100 Movie Challenge: #91 Sophie’s Choice

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Sophie's Choice 1982
Sophie’s Choice 1982

Our  journey through film’s finest has brought us to one of the all-time tearjerkers.  Based on the novel by William Styron, the 1982 drama, Sophie’s Choicefeatures a dazzling performance by a young Meryl Streep and comes in at number 91 on our list. And while the story may not make a perfect transition from page to screen, the high-intensity drama and Streep’s masterful work are something to behold.

The plot follows Stingo, a small-town novelist who has just moved into an apartment complex in Brooklyn; played by Peter MacNicol. Once there, he is befriended by the charming but unstable Nathan (played by Kevin Kline) and his girlfriend, Holocaust survivor Sophie.

On paper, it’s by no means a perfect film. The action is slow at times, the plot is extremely vague, and the character development is certainly limited at best. Most of this can probably be blamed on the film’s novelistic background. Even if you’ve never read the book, you can get a pretty good sense of how it reads from watching the film. There’s an amazing attention to detail and characterization that is certainly unique on screen, but lacks some of the cinematic qualities we’ve come to expect.

However, that wealth of character background is perhaps what made these characters so lively on film. Every one has a seemingly endless breadth of past experiences to draw upon. And as those past experiences are revealed, the film picks up an intense amount of dramatic steam.

A young Meryl Streep as "Sophie" alongside MacNicol as "Stingo"
A young Meryl Streep as “Sophie” alongside MacNicol as “Stingo”

If you want to talk about a film that is at risk of spoilers, this is it. The film culminates in an emotional  scene that literally left me with my mouth open. If it hasn’t already been spoiled for you, I will say no more in order to preserve your innocence, other than it is quite possibly one of the most tense, emotional, dramatic, and well-acted scenes I’ve ever seen. The film is worth it for this scene alone.

But that’s not all that’s there! Which is why Sophie’s Choice earns an A, and for the constant debate over socialist themes and theories, earns a 6.5 on the Liberty Scale. It is truly a lesson in acting from one of film’s all-time greats, and surely would compete for the title of Streep’s greatest role. Fans of Streep, fans of acting, and fans of drama alike should all have Sophie’s Choice in their cinematic vocabulary.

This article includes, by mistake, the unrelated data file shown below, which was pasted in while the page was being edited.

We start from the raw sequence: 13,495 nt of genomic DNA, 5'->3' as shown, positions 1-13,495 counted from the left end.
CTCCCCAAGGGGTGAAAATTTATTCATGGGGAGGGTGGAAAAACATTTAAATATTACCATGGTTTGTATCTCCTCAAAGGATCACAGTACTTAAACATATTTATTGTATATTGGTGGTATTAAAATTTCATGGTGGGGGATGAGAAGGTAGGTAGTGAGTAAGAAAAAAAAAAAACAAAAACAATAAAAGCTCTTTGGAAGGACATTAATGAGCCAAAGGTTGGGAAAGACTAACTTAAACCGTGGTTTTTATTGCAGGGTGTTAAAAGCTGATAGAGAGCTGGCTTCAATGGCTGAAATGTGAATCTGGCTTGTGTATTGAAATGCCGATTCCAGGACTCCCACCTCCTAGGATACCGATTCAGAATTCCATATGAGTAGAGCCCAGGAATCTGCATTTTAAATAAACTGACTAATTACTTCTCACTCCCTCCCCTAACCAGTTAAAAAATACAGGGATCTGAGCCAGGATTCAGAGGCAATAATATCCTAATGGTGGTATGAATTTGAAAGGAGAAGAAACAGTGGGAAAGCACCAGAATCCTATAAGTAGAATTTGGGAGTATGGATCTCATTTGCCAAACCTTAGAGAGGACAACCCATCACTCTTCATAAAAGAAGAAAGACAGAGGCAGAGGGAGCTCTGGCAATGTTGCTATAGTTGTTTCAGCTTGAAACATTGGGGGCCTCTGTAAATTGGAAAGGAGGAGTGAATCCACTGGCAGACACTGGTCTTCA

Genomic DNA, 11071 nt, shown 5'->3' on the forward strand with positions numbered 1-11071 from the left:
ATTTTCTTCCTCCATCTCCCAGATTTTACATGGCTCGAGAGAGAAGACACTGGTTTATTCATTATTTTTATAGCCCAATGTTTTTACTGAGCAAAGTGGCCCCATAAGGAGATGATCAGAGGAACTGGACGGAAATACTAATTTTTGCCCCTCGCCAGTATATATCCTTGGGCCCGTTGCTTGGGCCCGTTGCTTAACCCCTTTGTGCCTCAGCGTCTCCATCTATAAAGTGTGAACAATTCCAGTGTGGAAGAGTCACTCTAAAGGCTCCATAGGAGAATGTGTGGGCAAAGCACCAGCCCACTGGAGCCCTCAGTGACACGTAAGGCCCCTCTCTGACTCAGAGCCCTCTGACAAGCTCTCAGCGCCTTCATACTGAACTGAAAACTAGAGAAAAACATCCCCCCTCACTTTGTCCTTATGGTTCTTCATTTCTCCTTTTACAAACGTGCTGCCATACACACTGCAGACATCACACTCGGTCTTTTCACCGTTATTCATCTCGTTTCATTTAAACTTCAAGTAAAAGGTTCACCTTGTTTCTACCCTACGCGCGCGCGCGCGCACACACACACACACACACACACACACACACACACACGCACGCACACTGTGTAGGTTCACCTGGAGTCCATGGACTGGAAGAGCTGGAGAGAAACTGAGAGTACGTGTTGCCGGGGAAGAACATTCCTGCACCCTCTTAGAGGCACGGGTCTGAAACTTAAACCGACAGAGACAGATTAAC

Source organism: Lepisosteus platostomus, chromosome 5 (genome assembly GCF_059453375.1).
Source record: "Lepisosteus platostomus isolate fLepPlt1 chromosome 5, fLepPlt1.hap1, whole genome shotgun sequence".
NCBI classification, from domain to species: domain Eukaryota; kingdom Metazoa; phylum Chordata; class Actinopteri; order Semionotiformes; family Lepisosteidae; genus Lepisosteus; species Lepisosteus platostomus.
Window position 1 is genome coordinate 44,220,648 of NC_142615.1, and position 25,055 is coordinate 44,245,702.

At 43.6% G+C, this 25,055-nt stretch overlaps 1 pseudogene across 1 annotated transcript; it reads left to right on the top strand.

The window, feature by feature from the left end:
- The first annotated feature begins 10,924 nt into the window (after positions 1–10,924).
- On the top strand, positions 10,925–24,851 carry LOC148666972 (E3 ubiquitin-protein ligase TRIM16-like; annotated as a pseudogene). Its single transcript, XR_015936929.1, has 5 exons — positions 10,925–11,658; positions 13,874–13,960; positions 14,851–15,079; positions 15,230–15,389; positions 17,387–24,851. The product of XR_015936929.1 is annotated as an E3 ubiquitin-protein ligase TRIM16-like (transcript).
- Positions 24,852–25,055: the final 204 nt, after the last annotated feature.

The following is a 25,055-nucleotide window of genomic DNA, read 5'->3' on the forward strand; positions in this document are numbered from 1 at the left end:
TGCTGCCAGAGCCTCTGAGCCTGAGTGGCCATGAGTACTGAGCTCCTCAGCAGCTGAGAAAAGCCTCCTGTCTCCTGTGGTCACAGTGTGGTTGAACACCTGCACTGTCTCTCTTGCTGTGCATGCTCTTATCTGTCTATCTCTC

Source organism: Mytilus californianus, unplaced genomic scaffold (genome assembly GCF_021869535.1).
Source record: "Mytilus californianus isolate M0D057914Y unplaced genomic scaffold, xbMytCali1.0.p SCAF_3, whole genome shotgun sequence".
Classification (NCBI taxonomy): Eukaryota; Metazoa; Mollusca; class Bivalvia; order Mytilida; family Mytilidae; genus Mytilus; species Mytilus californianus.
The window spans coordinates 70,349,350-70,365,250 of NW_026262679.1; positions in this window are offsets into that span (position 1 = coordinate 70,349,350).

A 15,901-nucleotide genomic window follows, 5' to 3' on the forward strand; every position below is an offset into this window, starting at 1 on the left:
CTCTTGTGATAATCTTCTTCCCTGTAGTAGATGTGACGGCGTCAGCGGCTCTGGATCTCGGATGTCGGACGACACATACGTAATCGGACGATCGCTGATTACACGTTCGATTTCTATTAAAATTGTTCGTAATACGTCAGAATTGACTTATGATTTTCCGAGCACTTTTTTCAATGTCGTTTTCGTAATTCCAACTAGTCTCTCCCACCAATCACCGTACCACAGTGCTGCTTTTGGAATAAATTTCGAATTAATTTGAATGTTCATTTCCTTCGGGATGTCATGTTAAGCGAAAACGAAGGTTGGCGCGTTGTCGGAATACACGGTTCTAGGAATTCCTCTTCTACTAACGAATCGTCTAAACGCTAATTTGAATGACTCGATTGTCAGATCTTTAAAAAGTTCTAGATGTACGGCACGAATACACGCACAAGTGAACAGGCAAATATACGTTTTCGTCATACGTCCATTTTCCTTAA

We’re shifting gears next time with the lovably upbeat Fred Astaire and Ginger Rogers in #90 Swing Time.

Were you floored by Streeps performance? Or were you unable to get past the novelistic style of Sophie’s Choice? Let us know!

To see the rest of the list click here.

Richard Mattox

Richard Mattox is the head editor of Smash Cut Culture and a 2013 alumnus of the Taliesin Nexus Filmmakers Workshop and Internship program. Currently pursuing a Masters in Professional Writing (screenwriting emphasis) from USC, Mattox is an avid film-junkie, a singer-songwriter, and a die-hard Baltimore Orioles fan.

  • Myles Nuzzi

    Something that I have noticed as of late in the film industry is the use of very quick cuts during scenes of monologue or dialogue (is a trialogue a thing?). If an actor or actress is giving an emotional monologue, there are many cuts that take away from the speaker’s story-telling. This allows the actor to sort of cheat their emotions, able to do take after take, getting the perfect shot when a single (perhaps artificial) tear rolls down their cheek.

    When I think of this movie, I will forever think about what I believe to be the greatest performance by an actress (or actor) of all time. Streep gives one monologue toward the end that is particularly heartbreaking that transitions through every emotion, allowing audiences to fully relate and empathize with what she is saying, without being interrupted by distracting and nugatory cuts. I don’t think that these types of cuts in film are always a bad thing, for they can be important for establishing character relationships or setting- but when all that’s important is this agonizing choice, audiences need not see anything except Meryl Streep’s Oscar-winning performance.

  • Nancy Reagan

    Blade Runner should have been higher on this list.

    • Matt Edwards

      Everything about this comment just made my day.